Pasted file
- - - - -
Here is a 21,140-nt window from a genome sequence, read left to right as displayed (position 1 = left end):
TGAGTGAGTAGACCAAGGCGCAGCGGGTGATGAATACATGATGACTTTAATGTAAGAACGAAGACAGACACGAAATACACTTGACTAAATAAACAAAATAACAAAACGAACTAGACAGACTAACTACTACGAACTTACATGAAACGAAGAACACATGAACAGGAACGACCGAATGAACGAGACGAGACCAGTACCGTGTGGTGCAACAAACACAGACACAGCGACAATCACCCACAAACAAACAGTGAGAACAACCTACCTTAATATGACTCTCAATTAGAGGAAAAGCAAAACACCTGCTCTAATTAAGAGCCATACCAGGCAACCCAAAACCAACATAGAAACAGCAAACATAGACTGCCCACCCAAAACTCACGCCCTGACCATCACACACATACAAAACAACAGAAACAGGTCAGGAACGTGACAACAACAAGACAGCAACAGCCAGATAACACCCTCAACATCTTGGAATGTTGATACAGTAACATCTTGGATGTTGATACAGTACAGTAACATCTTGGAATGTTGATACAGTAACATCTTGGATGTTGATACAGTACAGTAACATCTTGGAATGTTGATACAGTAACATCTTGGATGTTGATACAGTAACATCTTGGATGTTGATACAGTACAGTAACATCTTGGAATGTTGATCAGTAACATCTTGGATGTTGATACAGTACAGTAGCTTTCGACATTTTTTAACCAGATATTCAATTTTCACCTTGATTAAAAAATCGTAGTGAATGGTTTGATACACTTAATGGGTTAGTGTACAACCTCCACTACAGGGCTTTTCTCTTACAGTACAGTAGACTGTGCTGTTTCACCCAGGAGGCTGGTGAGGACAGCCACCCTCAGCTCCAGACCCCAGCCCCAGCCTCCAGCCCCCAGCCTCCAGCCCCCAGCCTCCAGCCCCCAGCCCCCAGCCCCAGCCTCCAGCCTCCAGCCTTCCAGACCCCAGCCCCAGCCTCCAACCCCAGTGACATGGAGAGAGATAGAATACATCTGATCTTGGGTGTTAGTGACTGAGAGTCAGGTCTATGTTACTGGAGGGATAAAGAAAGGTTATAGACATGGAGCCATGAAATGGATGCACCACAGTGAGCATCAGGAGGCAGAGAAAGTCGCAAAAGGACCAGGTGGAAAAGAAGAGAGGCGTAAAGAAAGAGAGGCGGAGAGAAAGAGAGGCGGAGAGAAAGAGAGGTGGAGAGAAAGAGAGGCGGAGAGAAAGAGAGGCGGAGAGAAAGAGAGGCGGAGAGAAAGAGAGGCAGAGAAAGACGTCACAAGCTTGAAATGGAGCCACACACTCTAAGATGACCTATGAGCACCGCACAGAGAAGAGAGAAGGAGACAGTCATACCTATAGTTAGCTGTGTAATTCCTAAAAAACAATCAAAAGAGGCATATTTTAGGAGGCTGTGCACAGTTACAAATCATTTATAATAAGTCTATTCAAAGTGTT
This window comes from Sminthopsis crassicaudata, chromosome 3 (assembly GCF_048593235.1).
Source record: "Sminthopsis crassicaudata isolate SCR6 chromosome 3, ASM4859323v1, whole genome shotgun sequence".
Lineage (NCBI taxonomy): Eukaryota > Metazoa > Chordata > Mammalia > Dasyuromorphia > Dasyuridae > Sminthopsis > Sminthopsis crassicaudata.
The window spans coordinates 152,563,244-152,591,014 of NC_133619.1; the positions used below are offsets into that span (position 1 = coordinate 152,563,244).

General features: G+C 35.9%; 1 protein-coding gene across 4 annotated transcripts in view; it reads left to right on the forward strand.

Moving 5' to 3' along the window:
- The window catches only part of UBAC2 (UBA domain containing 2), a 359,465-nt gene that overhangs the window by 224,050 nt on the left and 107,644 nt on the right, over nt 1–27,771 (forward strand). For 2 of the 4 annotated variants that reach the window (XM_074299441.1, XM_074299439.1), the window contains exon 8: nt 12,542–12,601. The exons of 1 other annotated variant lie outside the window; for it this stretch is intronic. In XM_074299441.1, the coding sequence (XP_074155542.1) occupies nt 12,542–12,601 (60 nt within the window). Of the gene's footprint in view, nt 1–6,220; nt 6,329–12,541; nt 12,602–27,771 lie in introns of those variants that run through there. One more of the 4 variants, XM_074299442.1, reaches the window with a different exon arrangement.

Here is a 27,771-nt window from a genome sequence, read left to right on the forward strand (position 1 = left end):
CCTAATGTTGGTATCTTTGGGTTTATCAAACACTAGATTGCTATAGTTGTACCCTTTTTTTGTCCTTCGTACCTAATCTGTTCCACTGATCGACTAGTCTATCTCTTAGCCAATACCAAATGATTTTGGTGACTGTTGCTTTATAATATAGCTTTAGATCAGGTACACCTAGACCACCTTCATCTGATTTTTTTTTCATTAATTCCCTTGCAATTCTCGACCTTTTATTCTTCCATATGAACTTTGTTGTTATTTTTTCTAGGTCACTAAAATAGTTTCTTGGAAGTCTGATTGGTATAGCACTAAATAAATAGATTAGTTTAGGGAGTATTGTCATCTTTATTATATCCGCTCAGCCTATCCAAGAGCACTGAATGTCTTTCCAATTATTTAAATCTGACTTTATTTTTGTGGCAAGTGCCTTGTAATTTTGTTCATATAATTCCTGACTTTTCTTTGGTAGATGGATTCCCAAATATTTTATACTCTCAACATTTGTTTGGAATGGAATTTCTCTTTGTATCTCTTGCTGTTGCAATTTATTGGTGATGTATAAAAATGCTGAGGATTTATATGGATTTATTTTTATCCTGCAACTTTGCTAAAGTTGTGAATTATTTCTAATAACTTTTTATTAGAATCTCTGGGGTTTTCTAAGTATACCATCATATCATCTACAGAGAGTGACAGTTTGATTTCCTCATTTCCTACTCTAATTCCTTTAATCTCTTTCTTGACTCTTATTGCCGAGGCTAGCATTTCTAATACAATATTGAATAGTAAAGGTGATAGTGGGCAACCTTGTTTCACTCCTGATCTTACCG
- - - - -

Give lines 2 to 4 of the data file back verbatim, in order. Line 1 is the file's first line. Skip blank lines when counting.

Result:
TGAGTGAGTAGACCAAGGCGCAGCGGGTGATGAATACATGATGACTTTAATGTAAGAACGAAGACAGACACGAAATACACTTGACTAAATAAACAAAATAACAAAACGAACTAGACAGACTAACTACTACGAACTTACATGAAACGAAGAACACATGAACAGGAACGACCGAATGAACGAGACGAGACCAGTACCGTGTGGTGCAACAAACACAGACACAGCGACAATCACCCACAAACAAACAGTGAGAACAACCTACCTTAATATGACTCTCAATTAGAGGAAAAGCAAAACACCTGCTCTAATTAAGAGCCATACCAGGCAACCCAAAACCAACATAGAAACAGCAAACATAGACTGCCCACCCAAAACTCACGCCCTGACCATCACACACATACAAAACAACAGAAACAGGTCAGGAACGTGACAACAACAAGACAGCAACAGCCAGATAACACCCTCAACATCTTGGAATGTTGATACAGTAACATCTTGGATGTTGATACAGTACAGTAACATCTTGGAATGTTGATACAGTAACATCTTGGATGTTGATACAGTACAGTAACATCTTGGAATGTTGATACAGTAACATCTTGGATGTTGATACAGTAACATCTTGGATGTTGATACAGTACAGTAACATCTTGGAATGTTGATCAGTAACATCTTGGATGTTGATACAGTACAGTAGCTTTCGACATTTTTTAACCAGATATTCAATTTTCACCTTGATTAAAAAATCGTAGTGAATGGTTTGATACACTTAATGGGTTAGTGTACAACCTCCACTACAGGGCTTTTCTCTTACAGTACAGTAGACTGTGCTGTTTCACCCAGGAGGCTGGTGAGGACAGCCACCCTCAGCTCCAGACCCCAGCCCCAGCCTCCAGCCCCCAGCCTCCAGCCCCCAGCCTCCAGCCCCCAGCCCCCAGCCCCAGCCTCCAGCCTCCAGCCTTCCAGACCCCAGCCCCAGCCTCCAACCCCAGTGACATGGAGAGAGATAGAATACATCTGATCTTGGGTGTTAGTGACTGAGAGTCAGGTCTATGTTACTGGAGGGATAAAGAAAGGTTATAGACATGGAGCCATGAAATGGATGCACCACAGTGAGCATCAGGAGGCAGAGAAAGTCGCAAAAGGACCAGGTGGAAAAGAAGAGAGGCGTAAAGAAAGAGAGGCGGAGAGAAAGAGAGGCGGAGAGAAAGAGAGGTGGAGAGAAAGAGAGGCGGAGAGAAAGAGAGGCGGAGAGAAAGAGAGGCGGAGAGAAAGAGAGGCAGAGAAAGACGTCACAAGCTTGAAATGGAGCCACACACTCTAAGATGACCTATGAGCACCGCACAGAGAAGAGAGAAGGAGACAGTCATACCTATAGTTAGCTGTGTAATTCCTAAAAAACAATCAAAAGAGGCATATTTTAGGAGGCTGTGCACAGTTACAAATCATTTATAATAAGTCTATTCAAAGTGTT
This window comes from Sminthopsis crassicaudata, chromosome 3 (assembly GCF_048593235.1).
Source record: "Sminthopsis crassicaudata isolate SCR6 chromosome 3, ASM4859323v1, whole genome shotgun sequence".